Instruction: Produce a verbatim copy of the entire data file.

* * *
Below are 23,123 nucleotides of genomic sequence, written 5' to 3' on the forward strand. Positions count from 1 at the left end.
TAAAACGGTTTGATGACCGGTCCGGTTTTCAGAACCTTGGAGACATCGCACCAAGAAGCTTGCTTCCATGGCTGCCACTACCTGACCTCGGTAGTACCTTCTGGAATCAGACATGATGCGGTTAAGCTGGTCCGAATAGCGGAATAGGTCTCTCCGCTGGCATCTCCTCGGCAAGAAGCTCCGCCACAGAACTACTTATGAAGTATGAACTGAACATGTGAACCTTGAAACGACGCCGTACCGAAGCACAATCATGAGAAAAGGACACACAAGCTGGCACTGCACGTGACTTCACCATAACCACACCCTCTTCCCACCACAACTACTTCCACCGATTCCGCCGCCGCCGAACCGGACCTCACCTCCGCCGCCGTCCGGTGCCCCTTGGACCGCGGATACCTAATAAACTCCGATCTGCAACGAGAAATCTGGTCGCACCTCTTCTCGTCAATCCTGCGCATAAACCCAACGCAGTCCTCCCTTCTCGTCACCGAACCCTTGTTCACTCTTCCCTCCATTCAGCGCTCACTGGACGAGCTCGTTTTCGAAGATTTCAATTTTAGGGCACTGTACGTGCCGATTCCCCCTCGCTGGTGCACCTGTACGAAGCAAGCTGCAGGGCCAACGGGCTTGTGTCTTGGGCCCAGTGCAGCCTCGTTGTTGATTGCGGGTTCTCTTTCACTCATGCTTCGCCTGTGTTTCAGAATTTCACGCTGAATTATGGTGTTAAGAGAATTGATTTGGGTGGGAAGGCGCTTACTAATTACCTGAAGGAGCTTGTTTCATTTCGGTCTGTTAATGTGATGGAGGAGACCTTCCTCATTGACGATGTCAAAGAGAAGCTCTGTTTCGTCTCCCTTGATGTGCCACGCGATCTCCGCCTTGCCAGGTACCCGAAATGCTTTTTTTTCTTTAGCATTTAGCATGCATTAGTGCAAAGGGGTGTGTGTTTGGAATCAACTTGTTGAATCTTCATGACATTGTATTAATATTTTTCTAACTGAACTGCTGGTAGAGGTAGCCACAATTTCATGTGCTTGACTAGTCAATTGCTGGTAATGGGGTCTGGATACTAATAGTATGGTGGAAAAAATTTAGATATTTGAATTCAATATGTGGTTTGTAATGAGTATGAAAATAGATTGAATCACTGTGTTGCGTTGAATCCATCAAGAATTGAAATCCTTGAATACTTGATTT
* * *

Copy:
Below are 23,123 nucleotides of genomic sequence, written 5' to 3' on the forward strand. Positions count from 1 at the left end.
TAAAACGGTTTGATGACCGGTCCGGTTTTCAGAACCTTGGAGACATCGCACCAAGAAGCTTGCTTCCATGGCTGCCACTACCTGACCTCGGTAGTACCTTCTGGAATCAGACATGATGCGGTTAAGCTGGTCCGAATAGCGGAATAGGTCTCTCCGCTGGCATCTCCTCGGCAAGAAGCTCCGCCACAGAACTACTTATGAAGTATGAACTGAACATGTGAACCTTGAAACGACGCCGTACCGAAGCACAATCATGAGAAAAGGACACACAAGCTGGCACTGCACGTGACTTCACCATAACCACACCCTCTTCCCACCACAACTACTTCCACCGATTCCGCCGCCGCCGAACCGGACCTCACCTCCGCCGCCGTCCGGTGCCCCTTGGACCGCGGATACCTAATAAACTCCGATCTGCAACGAGAAATCTGGTCGCACCTCTTCTCGTCAATCCTGCGCATAAACCCAACGCAGTCCTCCCTTCTCGTCACCGAACCCTTGTTCACTCTTCCCTCCATTCAGCGCTCACTGGACGAGCTCGTTTTCGAAGATTTCAATTTTAGGGCACTGTACGTGCCGATTCCCCCTCGCTGGTGCACCTGTACGAAGCAAGCTGCAGGGCCAACGGGCTTGTGTCTTGGGCCCAGTGCAGCCTCGTTGTTGATTGCGGGTTCTCTTTCACTCATGCTTCGCCTGTGTTTCAGAATTTCACGCTGAATTATGGTGTTAAGAGAATTGATTTGGGTGGGAAGGCGCTTACTAATTACCTGAAGGAGCTTGTTTCATTTCGGTCTGTTAATGTGATGGAGGAGACCTTCCTCATTGACGATGTCAAAGAGAAGCTCTGTTTCGTCTCCCTTGATGTGCCACGCGATCTCCGCCTTGCCAGGTACCCGAAATGCTTTTTTTTCTTTAGCATTTAGCATGCATTAGTGCAAAGGGGTGTGTGTTTGGAATCAACTTGTTGAATCTTCATGACATTGTATTAATATTTTTCTAACTGAACTGCTGGTAGAGGTAGCCACAATTTCATGTGCTTGACTAGTCAATTGCTGGTAATGGGGTCTGGATACTAATAGTATGGTGGAAAAAATTTAGATATTTGAATTCAATATGTGGTTTGTAATGAGTATGAAAATAGATTGAATCACTGTGTTGCGTTGAATCCATCAAGAATTGAAATCCTTGAATACTTGATTT